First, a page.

Leadership is vital to creativity and successful innovation in groups and organizations; leadership is however seldom studied in the academic literature as a creativity driver. One reason for the lack of attention paid to leadership’s effect on creativity may be the common belief that creativity cannot and should not be managed. Creative individuals and groups are regarded as, and indeed often are, autonomous and self-driving. From this belief the erroneous conclusion is drawn that there is no need for leadership in creative environments and situations. The better conclusion, proposed by this book, is that leadership not only stimulates creativity, but that such a leadership in the science, technology, and innovation fields should specifically possess at least two features: a) expertise in the field(s), and b) an ability to create, support, and encourage individuals, groups, and creative knowledge environments.
A number of specialist authors in this volume offer original theoretical, empirical, and applied chapters that elucidate how to better organize and lead creative efforts in science, technology, and innovation. A number of important research questions are raised and answered, including: What kinds of leaderships are needed at different levels of S&T organizations for a creative output? What social and cognitive abilities and skills are needed for leadership in creative environments? How does leadership vary with different phases of the creative process? This book offers concrete analysis of how leaders and managers can facilitate, promote, and organize for creative performance in science, technology, and in innovating organizations, making it required reading for academic and industrial research leaders, scientists, and engineers.
Table of Contents
1. Introduction Sven Hemlin, Carl Martin Allwood, Ben R. Martin, and Michael D. Mumford Part 1: Theoretical Section 2. Leading Scientists and Engineers: Cognition in a Socio-Technical Context Michael D. Mumford, David Peterson, and Isaac Robledo 3. What Connects Leadership and Creativity? The Mechanisms through Which Leaders May Influence Follower and Team Creativity Leif Denti and Sven Hemlin 4. Leadership, Innovation, and Technology: The Evolution of the Creative Process Samuel T. Hunter, Nicole Ginther, and Joshua Fairchild Part 2: Empirical Section 5. Academic Leadership of High-Performing Research Groups Maaike Verbree, Inge van der Weijden, and Peter van den Besselaar 6. Generation and Life Cycle Effects on Academic Leadership Maaike Verbree, Inge van der Weijden, and Peter van den Besselaar 7. Time to Create: Pathways to Earlier and Later Creative Discoveries in Noble Prize Winners Dawn L. Eubanks, Michael E. Palanski, Juani Swart, Michelle Hammond, and Joy Oguntebi Part 3: Implications Section 8. Succession Planning for Scientific Positions: Identifying, Developing, and Retaining Leaders for Innovation Ginamarie S. Ligon, Kate T. Dembroski, Robyn C. Mapp, Gamesa Zongrone, and Bianca M. Zongrone 9. Leading Interdisciplinary Creative Teams: Challenges and Solutions Roni Reiter-Palmon, Triparna de Vreede, and Gert-Jan de Vreede 10. Leadership and Followership in Science and Technology Michael E. Gorman 11. Creative Leadership: Meaning and Value for Science, Technology, and Innovation Gerard Puccio, Marie Mance, and Jeffery Zaco-Smith 12. Conclusions Sven Hemlin, Carl Martin Allwood, Ben R. Martin, and Michael D. Mumford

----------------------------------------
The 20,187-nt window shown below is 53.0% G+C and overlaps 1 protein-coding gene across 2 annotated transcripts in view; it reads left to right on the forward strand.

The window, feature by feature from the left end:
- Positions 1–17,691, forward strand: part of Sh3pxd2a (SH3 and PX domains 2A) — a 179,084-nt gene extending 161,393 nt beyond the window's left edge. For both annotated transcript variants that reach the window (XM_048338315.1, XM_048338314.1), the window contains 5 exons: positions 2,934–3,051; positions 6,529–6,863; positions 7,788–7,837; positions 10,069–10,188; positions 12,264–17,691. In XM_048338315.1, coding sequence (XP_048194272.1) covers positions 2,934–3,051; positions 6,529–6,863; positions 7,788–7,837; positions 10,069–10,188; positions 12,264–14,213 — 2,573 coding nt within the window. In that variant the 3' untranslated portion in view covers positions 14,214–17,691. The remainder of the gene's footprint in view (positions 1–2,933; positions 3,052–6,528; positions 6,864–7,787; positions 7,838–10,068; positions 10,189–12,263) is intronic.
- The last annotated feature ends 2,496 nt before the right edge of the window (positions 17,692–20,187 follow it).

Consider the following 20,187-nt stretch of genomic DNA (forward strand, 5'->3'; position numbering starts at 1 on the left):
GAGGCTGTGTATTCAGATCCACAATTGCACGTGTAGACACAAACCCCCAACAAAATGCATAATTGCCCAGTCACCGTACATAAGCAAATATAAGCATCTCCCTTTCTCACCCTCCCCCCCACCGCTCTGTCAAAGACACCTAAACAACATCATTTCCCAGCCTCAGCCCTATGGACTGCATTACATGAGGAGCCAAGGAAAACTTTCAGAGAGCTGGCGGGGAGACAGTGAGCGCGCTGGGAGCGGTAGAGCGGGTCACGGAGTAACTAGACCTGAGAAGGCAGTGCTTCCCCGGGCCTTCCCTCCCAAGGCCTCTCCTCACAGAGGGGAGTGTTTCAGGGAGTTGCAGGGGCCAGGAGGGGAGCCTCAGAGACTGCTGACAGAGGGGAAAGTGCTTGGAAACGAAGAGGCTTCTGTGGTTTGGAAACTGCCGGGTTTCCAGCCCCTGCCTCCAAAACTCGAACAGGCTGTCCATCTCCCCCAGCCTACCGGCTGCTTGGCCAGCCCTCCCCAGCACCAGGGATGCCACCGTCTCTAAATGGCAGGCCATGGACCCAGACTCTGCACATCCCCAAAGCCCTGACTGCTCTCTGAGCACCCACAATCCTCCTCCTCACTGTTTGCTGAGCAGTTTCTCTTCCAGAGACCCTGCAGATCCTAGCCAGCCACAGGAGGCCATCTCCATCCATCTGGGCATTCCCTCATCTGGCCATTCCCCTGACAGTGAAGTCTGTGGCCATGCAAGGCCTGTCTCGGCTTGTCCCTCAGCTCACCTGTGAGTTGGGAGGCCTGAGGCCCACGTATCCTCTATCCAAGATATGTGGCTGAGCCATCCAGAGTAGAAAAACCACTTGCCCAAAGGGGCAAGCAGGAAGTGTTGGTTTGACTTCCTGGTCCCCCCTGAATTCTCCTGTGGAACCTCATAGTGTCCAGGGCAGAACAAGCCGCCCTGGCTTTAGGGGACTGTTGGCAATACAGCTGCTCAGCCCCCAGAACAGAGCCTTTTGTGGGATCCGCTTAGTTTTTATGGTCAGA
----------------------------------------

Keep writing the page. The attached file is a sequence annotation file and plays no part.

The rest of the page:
Sven Hemlin is Professor of Psychology at Gothenburg Research Institute (GRI), School of Business, Economics and Law, and the Department of Psychology, University of Gothenburg, Sweden. He has published in journals such as Leadership Quarterly, Science, Technology & Human Values and Creativity Research Journal.
Carl Martin Allwood is Professor of Psychology in the Department of Psychology, University of Gothenburg, Sweden. He has edited several books and has published 70 articles in international scientific journals.
Ben R. Martin is Professor of Science and Technology Policy Studies at the University of Sussex, UK. Since 2004, he has been Editor of Research Policy.
Michael D. Mumford is the George Lynn Cross Distinguished Research Professor of Psychology at the University of Oklahoma where he directs the Center for Applied Social Research. He has written more than 300 peer reviewed articles on creativity, innovation, leadership, planning and ethics. Dr. Mumford has served as Senior Editor of the Leadership Quarterly and he sits on the editorial boards of the Creativity Research Journal, the Journal of Creative Behavior, the International Journal of Creative Problem Solving, IEEE Transactions on Engineering Management, and Ethics and Behavior among other journals.